Wednesday, December 29, 2010

Time to Ring in the New Year: A Tale of Two Composers: Johann Strauss and Diko Iliev

With January 1 just around the corner, it's almost time for the annual New Year's Concert from Vienna. While the rest of my compatriots park themselves in front of the TV watching the college football games, I'm enjoying music by the Strauss family and other composers who wrote dance music during the late 19th and early 20th centuries.

What few people are aware of is that the Johann Strausses, father and son, wrote music based on folklore themes. The Austrian ländler, a dance in 3/4 time, was the forerunner of the waltz.

Here's a demonstration of this dance, which is very popular in Austria and Bavaria:

Johann Strauss Sr., along with another composer, Josef Lanner, incorporated the ländler into many of their compositions and popularized the waltz, a more refined form of the countrified Austrian folk dance, in Vienna. Strauss Sr.'s most famous piece, however, was not a waltz, but the Radetsky March. There is a connection between Radetzky and Bulgaria's most famous poet, Hristo Botev. You can see a video of the Radetsky March, played as an encore in every New Year's Concert, here:

The Vienna of the Strauss family was, and still is, a multi-ethnic cosmopolitan city. It was one of the capitals of the great Austro-Hungarian empire, which encompassed most of Central and Eastern Europe. It included the two ruling countries of Austria and Hungary, and also what is now the Czech Republic, Slovakia, Croatia, western Romania, northern Italy, parts of Bosnia, Serbia and Poland. This empire was home to people who spoke many different languages and were of different nationalities. They did not always get along.

Somehow the emperor, Franz Josef, managed to hold this polyglot empire together for nearly 50 years, until his death in 1916, when it started to break apart. Two years before, all hell broke loose in Austria-Hungary when a Serbian nationalist assassinated the Austrian archduke, Franz Ferdinand, who was to inherit the empire. This was the event that precipitated World War I, and the dissolution of the Habsburg monarchy in 1918.

It's time for some music by Johann Strauss, Jr. This is a polka (a folk dance native to Bohemia, located in the present day Czech Republic) with a spicy Hungarian theme. This performance of Eljen a Magyar is from a telecast of the 2009 New Year's concert.

The German name for the Austro-Hungarian empire was "Die Donaumonarchie" (Danube Monarchy) after the river that held it all together. As for the color, Strauss got it wrong. The German language has a number of words for a person who's had a little too much wine (or any other kind of booze). One of them is "blau" (blue). So it's possible that when Strauss wrote this magnificent piece of work, he may have had one too many at the tavern, and in his alcoholic stupor, thought the Danube was flowing with wine. (By the way, the Wachau region of Austria, along the river, is an important wine producing area).

The footage, from the 2010 New Year's Concert, is amazing, especially if you've seen it on TV instead of that little YouTube screen. And if you have actually been there, like I have, the scenery is out of this world. The video is but a shadow of the real thing.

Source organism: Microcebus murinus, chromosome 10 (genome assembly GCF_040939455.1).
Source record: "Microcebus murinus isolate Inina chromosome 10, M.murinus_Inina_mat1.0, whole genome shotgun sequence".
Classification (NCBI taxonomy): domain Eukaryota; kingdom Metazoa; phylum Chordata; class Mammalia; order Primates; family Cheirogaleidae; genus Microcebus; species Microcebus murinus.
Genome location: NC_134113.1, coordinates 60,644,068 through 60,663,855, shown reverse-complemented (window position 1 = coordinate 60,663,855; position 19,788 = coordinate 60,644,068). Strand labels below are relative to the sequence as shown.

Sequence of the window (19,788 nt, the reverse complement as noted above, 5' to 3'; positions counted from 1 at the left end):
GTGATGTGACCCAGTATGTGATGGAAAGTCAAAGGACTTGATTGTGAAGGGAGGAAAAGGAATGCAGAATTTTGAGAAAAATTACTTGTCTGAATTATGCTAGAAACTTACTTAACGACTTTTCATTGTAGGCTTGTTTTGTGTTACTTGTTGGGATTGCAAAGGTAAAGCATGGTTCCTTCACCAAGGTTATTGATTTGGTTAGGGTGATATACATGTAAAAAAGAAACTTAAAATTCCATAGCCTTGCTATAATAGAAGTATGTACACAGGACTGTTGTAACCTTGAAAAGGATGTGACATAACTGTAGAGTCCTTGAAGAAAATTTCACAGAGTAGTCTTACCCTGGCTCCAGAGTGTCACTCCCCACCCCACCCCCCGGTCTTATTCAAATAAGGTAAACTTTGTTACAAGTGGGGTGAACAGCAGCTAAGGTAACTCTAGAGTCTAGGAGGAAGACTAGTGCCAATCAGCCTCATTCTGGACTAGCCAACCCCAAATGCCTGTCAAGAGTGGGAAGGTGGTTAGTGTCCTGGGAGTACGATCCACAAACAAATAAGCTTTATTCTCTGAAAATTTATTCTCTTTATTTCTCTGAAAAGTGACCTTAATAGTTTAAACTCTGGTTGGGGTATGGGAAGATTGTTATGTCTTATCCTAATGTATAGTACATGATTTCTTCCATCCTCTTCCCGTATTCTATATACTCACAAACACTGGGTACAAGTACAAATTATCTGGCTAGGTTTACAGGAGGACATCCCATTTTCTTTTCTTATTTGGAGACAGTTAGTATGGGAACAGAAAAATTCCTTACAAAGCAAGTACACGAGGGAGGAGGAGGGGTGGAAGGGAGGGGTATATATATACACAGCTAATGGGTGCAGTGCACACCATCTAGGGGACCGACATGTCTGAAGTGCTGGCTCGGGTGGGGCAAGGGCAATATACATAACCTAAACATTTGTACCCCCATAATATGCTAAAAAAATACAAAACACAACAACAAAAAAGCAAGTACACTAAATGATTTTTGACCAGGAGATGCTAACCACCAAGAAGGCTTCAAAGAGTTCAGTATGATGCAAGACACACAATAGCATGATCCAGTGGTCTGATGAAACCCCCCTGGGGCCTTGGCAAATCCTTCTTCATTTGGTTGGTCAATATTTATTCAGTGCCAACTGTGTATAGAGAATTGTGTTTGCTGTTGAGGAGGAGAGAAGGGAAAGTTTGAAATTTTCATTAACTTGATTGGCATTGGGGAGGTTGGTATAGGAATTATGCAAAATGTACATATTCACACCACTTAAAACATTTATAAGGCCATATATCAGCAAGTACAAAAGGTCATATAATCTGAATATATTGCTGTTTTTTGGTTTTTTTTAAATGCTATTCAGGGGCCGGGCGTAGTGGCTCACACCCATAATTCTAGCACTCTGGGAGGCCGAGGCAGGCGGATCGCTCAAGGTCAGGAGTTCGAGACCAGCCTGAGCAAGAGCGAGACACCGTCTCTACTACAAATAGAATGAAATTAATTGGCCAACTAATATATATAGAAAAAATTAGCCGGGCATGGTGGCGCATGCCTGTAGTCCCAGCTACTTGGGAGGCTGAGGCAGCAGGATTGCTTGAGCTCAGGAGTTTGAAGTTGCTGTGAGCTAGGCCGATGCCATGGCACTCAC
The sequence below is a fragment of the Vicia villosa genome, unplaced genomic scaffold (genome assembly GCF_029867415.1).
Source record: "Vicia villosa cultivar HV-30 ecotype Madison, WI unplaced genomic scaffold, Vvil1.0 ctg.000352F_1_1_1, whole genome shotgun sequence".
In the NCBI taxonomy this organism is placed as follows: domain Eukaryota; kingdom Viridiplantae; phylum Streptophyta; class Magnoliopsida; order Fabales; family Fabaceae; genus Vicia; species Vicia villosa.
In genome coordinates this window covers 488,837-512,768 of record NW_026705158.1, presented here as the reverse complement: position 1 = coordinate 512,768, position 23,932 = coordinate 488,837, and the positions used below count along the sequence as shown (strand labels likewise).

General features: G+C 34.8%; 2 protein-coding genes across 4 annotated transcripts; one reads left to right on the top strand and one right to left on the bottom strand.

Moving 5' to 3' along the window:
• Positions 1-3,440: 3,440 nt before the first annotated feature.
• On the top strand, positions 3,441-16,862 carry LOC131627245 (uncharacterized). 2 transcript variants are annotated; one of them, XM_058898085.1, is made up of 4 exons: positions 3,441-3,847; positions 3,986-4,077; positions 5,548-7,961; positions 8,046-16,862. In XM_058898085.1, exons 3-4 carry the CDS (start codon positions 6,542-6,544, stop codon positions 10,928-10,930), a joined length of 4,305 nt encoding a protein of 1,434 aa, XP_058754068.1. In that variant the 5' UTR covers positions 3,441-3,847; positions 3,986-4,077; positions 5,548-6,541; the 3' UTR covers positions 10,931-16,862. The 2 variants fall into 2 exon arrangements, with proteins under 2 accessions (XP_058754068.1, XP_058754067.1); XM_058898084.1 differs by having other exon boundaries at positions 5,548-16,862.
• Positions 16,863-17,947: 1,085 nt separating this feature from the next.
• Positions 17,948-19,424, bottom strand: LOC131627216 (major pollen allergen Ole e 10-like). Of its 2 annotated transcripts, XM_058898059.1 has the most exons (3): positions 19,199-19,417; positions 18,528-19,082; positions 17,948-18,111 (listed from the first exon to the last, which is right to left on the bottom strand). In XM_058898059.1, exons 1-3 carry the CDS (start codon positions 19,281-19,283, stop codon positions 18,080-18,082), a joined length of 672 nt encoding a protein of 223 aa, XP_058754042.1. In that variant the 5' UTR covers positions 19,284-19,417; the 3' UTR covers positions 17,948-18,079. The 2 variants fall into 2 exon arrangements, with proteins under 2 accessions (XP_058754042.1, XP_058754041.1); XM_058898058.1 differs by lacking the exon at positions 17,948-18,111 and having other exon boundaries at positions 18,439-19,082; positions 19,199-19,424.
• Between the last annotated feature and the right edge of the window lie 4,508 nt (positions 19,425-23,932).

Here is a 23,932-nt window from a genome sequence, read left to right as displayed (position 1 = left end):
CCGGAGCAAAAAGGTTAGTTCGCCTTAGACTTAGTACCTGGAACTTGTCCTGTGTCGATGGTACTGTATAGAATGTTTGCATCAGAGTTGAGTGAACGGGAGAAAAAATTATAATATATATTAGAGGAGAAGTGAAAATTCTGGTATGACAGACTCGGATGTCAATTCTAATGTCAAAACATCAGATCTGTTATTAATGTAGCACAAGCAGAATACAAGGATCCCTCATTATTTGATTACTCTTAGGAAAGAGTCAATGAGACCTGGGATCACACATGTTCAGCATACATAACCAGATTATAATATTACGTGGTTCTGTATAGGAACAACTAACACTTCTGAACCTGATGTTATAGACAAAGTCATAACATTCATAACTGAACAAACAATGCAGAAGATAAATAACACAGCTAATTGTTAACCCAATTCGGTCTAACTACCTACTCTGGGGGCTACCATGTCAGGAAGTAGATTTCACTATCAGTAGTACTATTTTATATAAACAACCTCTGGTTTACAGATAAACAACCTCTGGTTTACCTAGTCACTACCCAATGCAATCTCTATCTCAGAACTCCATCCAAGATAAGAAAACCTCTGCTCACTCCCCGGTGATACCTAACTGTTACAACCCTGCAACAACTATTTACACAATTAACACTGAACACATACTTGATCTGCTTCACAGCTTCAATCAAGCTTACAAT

The Danube, the River of Many Names (read this for an explanation:) flows through a number of countries in Central and Eastern Europe, most of which are mentioned in the video. However, the Austrian TV, who produced this, omitted a few important ones. One of them was Bulgaria, the birthplace of composer Diko Iliev.

Diko Iliev was born in a small town across the Danube from Romania in 1898 (a year before the death of Johann Strauss the 2nd). He wrote music based on Bulgarian folk dances for brass and wind ensembles. His most famous work, Dunavsko (Danubian) Horo, begins the New Year all over Bulgaria, and everyone dances to it at midnight.

The next video from the Universe of YouTube celebrates Bulgaria's entry into the European Union on the first of January, 2007. The first piece is a choral rendition of the Bulgarian national anthem, which leads into Dunavsko Horo at minute 1.50, then concludes with the finale of the last movement of the Beethoven 9th Symphony, the end of which was unfortunately cut short. Notice how the fireworks are in time with the music!

For more on the life and music of Diko Iliev, click here:

Diko Iliev was a versatile musician. Not only did he compose music based on northwestern Bulgarian folk motifs, he wrote marches, tangos and waltzes. His music is well known and loved in Bulgaria, and always played during celebrations such as New Year's Day and national holidays. Unlike Strauss, who composed primarily for the aristocracy and the upper classes, Diko Iliev was a composer of the people. When he died in 1984, busloads of mourners travelled to Montana, a town in Northwestern Bulgaria, for his funeral.

Diko Iliev's music captured the soul of the Bulgarian people as much as the music of the Strauss family did in Austria. Give it a listen, and you'll understand why.

Happy New Year 2011 to all!

This post is dedicated to an old friend, Don, who passed away suddenly in September, 2010. He especially loved the music of Beethoven and the Strauss family. My husband and I spent New Year's Eve with him and his wife when we lived in New York in the 1980's. He left this world much too soon and we miss him very much.

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